May 12, 2017

Commercial Chemical Products vs. Manufactured Articles

People often get confused in determining whether a product to be disposed is a commercial chemical product, to which the P- and U-codes apply, or a manufactured article, to which they don’t. So, what’s the difference?

Commercial chemical products

In the comment included in §261.33(d), EPA notes “The phrase ‘commercial chemical product or manufacturing chemical intermediate having the generic name listed in…’ refers to a chemical substance which is manufactured or formulated for commercial or manufacturing use which consists of the commercially pure grade of the chemical, any technical grades of the chemical that are produced or marketed, and all formulations in which the chemical is the sole active ingredient….” Thus, unused pesticide containing 0.1% carbaryl as the sole active ingredient is U279 if disposed.

Manufactured articles

One of the most common errors in applying the P- and U-codes is that generators evaluate an unused product, find that it contains one or more of the listed commercial chemical products in §261.33(e–f), and then assign the associated hazardous waste code(s) to the product when they are getting ready to discard it. In general, EPA would term these objects “manufactured articles” and regulates them as follows:

“Manufactured articles that contain any of the chemicals listed [on the P- or U-list] are rarely, if ever, known by the generic name of the chemical(s) they contain and, therefore, are not covered by the [P- or U-] listings.” [November 25, 1980; 45 FR 78541]

Thus, unused wool blankets that were treated with DDT are manufactured articles containing DDT (which keeps moths from eating the blankets) and would not be U061 when disposed.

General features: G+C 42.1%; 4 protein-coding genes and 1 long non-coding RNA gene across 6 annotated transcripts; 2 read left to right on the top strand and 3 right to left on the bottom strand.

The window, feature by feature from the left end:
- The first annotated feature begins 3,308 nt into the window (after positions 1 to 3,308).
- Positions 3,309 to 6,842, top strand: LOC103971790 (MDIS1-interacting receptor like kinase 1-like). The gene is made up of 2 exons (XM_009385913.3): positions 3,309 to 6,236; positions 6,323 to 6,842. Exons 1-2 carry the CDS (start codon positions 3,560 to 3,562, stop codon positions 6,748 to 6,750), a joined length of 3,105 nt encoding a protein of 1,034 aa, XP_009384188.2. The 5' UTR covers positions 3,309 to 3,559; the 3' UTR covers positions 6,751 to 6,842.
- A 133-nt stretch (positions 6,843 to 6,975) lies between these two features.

New guidance

EPA recently provided additional guidance to differentiate between commercial chemical products and manufactured articles in RO 14887. In that guidance, the agency noted that manufactured articles, such as batteries, fluorescent lamps, and thermometers, are all designed for a purpose other than to access the chemicals that are present in these articles. Specifically, one uses these articles for electrical energy (batteries), for light (lamps), or to measure temperature (thermometers). One does not use these articles in order to access the mercury or lead or other chemicals contained in them.

EPA then applied this additional interpretation of what constitutes a manufactured article in RO 14887 to a medical device that delivers nitric oxide (NO) therapy to patients. When the device is activated, an ampule containing liquid dinitrogen tetroxide (N2O4) is broken, releasing nitrogen dioxide (NO2) gas. The NO2 is then converted to NO while it passes through tubing that contains a catalyst. The agency noted the following in this guidance: